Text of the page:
Passover the doobie: Top rabbi rules that marijuana is kosher for Jewish holiday
Rabbi Chaim Kanievsky, referred to as “the leading living ultra-Orthodox halachic authority," took many by surprise when he said that marijuana can be both eaten or smoked during the festival.
He explained that while in normal circumstances marijuana is part of a religiously restricted group of foods banned on Passover, it is permitted if used for medical purposes, the Times of Israel reported.
After smelling the leaves of a cannabis plant, Rabbi Kanievsky, along with another prominent Orthodox authority, Rabbi Yitzchak Zilberstein, decided that the plant had a “healing smell” and blessed it.
Kosher medical marijuana is already certified in Israel, with 11,000 people legally receiving cannabis.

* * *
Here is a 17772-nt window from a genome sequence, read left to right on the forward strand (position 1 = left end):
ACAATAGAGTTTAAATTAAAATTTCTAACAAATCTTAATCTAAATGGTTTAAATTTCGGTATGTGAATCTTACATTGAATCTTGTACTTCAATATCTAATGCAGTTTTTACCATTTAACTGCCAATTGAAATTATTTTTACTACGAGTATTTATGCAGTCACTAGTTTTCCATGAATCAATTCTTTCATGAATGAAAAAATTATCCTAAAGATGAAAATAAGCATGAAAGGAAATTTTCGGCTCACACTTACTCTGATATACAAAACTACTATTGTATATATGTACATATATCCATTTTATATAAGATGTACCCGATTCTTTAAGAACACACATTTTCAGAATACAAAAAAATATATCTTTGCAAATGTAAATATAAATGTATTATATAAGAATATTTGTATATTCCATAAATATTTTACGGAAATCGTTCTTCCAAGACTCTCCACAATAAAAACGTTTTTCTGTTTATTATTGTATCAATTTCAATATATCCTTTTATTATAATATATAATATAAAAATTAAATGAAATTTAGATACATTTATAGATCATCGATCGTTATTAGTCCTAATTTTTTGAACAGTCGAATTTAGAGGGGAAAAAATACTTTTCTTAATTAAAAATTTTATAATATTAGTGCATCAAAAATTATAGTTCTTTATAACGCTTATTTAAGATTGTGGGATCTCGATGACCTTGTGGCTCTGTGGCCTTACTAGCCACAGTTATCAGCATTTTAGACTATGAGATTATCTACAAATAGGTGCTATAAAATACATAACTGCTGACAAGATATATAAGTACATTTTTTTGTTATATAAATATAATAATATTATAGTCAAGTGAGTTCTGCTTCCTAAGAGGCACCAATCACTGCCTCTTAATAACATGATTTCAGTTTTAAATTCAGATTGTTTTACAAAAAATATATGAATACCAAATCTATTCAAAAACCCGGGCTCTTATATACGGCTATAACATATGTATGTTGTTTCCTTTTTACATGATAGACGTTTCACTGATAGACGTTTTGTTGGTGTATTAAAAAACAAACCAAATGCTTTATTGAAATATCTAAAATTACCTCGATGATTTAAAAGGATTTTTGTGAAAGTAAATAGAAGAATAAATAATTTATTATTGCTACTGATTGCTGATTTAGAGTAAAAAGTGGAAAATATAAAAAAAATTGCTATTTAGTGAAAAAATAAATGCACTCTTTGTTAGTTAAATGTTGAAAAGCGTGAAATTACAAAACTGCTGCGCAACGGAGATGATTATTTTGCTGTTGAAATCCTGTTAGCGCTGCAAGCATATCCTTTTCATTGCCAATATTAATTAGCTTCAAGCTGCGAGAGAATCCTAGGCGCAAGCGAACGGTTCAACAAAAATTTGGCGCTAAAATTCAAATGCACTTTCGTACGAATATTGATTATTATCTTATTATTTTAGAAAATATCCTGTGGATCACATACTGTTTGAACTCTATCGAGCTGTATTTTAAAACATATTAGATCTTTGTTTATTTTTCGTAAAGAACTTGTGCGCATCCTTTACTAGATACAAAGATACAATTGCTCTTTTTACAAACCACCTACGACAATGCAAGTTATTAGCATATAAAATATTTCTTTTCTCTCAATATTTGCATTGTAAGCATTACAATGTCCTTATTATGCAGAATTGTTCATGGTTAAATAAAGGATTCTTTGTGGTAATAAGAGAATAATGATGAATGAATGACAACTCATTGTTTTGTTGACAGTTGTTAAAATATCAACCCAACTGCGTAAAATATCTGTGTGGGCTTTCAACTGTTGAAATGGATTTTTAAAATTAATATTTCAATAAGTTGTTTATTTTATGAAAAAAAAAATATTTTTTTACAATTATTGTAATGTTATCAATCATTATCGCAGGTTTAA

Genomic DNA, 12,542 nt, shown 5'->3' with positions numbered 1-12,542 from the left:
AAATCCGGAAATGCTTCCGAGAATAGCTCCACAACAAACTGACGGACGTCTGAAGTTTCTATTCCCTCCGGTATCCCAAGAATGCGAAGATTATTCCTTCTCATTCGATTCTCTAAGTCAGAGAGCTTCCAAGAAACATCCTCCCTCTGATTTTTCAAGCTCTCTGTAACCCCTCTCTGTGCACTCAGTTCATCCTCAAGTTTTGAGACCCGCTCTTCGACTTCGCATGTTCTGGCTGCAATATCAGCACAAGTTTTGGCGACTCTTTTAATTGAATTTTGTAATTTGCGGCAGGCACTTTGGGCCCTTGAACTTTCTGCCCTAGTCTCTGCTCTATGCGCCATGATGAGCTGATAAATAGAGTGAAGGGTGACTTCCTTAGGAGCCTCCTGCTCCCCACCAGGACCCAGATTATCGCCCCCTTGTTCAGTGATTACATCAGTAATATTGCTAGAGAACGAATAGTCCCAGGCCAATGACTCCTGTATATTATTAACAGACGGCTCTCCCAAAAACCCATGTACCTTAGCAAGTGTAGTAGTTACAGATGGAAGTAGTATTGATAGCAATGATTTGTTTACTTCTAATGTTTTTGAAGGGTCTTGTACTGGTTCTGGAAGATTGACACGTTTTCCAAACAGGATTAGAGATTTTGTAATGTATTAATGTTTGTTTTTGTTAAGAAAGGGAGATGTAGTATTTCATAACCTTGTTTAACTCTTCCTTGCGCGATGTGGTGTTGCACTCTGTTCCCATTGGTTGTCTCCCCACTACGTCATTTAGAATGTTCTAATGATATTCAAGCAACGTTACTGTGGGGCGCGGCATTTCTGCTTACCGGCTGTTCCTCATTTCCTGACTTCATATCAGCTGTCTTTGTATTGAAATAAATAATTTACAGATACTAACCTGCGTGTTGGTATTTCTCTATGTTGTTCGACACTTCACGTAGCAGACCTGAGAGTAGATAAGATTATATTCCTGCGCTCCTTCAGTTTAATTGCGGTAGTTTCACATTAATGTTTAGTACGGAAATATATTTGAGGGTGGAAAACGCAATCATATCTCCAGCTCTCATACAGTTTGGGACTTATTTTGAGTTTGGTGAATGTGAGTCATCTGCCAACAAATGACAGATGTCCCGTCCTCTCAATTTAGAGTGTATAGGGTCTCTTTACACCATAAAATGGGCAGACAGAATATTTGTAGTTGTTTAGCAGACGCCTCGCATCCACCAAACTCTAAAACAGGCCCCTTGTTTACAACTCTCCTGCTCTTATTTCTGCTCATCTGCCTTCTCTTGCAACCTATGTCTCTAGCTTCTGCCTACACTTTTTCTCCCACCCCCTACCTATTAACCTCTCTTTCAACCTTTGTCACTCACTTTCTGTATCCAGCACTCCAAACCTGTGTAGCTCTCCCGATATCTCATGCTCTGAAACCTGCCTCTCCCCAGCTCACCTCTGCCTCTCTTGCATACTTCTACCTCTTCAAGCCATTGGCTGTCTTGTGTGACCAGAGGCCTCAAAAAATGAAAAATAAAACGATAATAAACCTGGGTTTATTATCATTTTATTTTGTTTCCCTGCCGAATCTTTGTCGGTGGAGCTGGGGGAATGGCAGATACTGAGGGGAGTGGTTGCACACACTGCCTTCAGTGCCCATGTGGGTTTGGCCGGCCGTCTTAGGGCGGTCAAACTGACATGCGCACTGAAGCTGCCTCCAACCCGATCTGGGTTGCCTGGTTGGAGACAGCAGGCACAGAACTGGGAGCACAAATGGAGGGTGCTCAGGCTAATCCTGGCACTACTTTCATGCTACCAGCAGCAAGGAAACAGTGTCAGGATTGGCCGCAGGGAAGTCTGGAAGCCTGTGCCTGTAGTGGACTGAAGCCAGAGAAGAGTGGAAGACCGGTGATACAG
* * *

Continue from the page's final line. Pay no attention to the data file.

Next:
Passover, which starts on Friday with a holiday meal known as Seder and ends on April 30, commemorates the flight of the Israelites from Egyptian slavery.
Kosher medical marijuana may soon be sold to Orthodox Jews in New York State, following the legalization of cannabis for medicinal purposes in half of US states over the past few years.
Earlier this year, Rabbi Moshe Elefant, COO of the Orthodox Union’s kosher certification agency, held “preliminary discussions” with agencies keen to gain kosher status for the medical use of marijuana, the Jewish Daily Forward website reported. The Orthodox Union “would not have a problem certifying” medical marijuana, Rabbi Moshe Elefant said.